Not sure if this is what you're looking for, but here are some examples:

(1) Consider $n \in \mathbb{Z}$ with prime factorization $n=\varepsilon p_1^{v_1}\dots p_k^{v_k}$, where $\varepsilon \in \{1,-1\}$ and $v_i \in \mathbb{N}$. By the chinese remainder theorem, we have a ring isomorphism
$$
\Phi : \mathbb{Z}/n \stackrel{\sim}{\longrightarrow} \prod_{i=1}^k \mathbb{Z}/(p_i^{v_i}).
$$
We can, however, consider the quotient topology $\tau$ on $\mathbb{Z}/n$, induced by the canonical projection $\pi : \mathbb{Z} \twoheadrightarrow \mathbb{Z}/n$. We see that $(\mathbb{Z}/n,\tau)$ is a discrete topological space, because $\mathbb{Z}$ is discrete. Moreover, the space $\prod_{i=1}^k \mathbb{Z}/(p_i^{v_i})$ is discrete as a product of discrete spaces. It follows that $\Phi$ is a homeomorphism.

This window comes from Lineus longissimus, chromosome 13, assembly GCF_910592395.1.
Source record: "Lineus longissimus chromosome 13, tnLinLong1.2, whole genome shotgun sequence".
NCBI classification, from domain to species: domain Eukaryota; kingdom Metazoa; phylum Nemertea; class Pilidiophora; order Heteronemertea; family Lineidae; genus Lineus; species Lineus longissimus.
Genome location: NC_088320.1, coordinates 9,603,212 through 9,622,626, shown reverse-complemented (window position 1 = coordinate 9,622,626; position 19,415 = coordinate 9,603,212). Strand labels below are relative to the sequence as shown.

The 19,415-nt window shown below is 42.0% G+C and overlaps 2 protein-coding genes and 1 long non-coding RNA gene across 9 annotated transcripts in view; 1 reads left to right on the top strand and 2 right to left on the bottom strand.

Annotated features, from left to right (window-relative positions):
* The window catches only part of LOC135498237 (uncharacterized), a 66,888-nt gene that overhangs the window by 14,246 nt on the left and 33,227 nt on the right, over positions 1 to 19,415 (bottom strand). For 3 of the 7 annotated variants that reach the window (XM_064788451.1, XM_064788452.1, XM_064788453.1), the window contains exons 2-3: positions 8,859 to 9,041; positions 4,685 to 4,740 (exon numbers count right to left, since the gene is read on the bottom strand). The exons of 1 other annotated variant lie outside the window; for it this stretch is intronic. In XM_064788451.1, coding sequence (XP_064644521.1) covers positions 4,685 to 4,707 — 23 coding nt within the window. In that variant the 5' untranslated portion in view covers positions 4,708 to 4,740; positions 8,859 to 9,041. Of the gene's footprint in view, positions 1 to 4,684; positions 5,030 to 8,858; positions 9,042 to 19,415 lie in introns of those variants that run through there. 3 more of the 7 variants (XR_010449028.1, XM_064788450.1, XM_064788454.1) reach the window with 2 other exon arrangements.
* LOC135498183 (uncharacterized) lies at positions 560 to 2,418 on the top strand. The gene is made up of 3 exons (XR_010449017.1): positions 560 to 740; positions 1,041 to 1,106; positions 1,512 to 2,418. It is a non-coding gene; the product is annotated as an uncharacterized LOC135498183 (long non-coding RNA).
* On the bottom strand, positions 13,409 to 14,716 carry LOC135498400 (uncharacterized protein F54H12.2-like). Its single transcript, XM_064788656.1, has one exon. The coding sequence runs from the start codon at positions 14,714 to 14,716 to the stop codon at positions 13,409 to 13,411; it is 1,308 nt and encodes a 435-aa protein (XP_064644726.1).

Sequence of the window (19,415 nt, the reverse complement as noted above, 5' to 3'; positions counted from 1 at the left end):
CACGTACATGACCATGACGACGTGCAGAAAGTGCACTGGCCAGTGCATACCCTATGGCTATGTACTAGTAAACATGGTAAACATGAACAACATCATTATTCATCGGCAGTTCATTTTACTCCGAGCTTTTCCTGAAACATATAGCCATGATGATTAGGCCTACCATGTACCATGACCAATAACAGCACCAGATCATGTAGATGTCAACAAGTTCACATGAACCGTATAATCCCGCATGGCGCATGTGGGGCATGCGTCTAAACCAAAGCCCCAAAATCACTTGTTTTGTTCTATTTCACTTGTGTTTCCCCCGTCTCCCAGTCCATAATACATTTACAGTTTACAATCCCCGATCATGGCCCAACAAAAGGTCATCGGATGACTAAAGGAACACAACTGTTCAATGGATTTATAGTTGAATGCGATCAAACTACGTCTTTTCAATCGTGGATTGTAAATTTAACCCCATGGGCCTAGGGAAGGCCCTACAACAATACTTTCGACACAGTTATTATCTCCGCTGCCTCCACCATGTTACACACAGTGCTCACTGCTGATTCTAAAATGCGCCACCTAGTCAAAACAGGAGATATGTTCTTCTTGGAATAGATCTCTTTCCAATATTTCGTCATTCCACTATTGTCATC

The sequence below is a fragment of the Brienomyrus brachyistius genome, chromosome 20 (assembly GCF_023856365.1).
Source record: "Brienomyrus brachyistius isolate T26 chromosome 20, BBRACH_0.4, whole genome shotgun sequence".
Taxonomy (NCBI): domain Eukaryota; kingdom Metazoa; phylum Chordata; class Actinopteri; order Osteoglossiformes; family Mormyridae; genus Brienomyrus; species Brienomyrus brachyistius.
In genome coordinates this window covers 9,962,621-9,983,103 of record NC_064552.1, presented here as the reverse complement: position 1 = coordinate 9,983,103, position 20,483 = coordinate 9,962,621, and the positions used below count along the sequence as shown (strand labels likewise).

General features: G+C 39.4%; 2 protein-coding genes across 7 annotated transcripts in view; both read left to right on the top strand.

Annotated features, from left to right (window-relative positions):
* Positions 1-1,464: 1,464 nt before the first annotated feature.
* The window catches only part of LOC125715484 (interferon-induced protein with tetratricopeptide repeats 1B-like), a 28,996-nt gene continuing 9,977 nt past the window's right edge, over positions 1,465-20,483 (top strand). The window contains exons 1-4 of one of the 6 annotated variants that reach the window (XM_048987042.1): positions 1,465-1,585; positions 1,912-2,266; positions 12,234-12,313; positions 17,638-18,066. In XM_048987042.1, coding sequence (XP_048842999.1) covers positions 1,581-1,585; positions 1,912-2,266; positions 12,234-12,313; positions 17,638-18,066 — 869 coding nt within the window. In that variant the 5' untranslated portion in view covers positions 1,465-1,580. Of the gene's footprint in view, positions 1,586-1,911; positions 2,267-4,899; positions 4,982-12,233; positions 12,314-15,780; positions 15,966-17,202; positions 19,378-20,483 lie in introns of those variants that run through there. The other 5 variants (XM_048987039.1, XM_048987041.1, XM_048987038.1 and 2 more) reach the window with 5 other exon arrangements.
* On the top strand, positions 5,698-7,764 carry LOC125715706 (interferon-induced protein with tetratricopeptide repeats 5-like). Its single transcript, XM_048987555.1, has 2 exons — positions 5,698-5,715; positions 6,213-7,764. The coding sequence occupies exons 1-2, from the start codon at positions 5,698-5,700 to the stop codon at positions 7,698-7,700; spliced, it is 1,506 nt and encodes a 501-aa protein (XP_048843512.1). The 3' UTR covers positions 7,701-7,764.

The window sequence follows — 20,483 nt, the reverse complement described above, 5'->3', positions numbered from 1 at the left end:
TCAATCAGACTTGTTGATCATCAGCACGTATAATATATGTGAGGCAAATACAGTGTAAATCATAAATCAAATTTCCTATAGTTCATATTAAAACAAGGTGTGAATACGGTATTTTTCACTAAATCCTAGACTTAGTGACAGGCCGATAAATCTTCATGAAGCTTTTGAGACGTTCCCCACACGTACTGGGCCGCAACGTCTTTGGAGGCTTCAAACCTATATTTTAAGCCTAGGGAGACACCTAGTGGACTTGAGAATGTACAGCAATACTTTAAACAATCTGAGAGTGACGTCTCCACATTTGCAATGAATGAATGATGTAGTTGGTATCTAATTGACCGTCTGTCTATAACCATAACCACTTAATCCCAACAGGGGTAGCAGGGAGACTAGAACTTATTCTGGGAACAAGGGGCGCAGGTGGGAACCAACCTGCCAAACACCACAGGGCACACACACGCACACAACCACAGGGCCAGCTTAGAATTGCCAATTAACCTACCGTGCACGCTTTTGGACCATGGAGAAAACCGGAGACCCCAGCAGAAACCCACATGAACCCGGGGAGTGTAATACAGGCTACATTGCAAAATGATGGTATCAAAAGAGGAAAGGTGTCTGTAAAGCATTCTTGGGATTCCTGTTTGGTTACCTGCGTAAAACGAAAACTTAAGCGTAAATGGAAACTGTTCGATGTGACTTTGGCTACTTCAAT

(2) Let $f:X\to Y$ me a map between topological spaces. Denote with
$$
\Gamma(f) := \{ (x,f(x)) \mid x \in X \} \subset X \times Y
$$
the graph of $f$, equipped with the subspace topology of the product topology on $X \times Y$. Let $p_X : X \times Y \to X$, $(x,y) \mapsto x$ denote the projection in the first component. Then, it can be shown that
$$
p_X|_{\Gamma(f)} : \Gamma(f) \to X, \qquad (x,y) \mapsto x
$$
is a homeomorphism if and only if $f$ is continuous.

I hope this was helpful!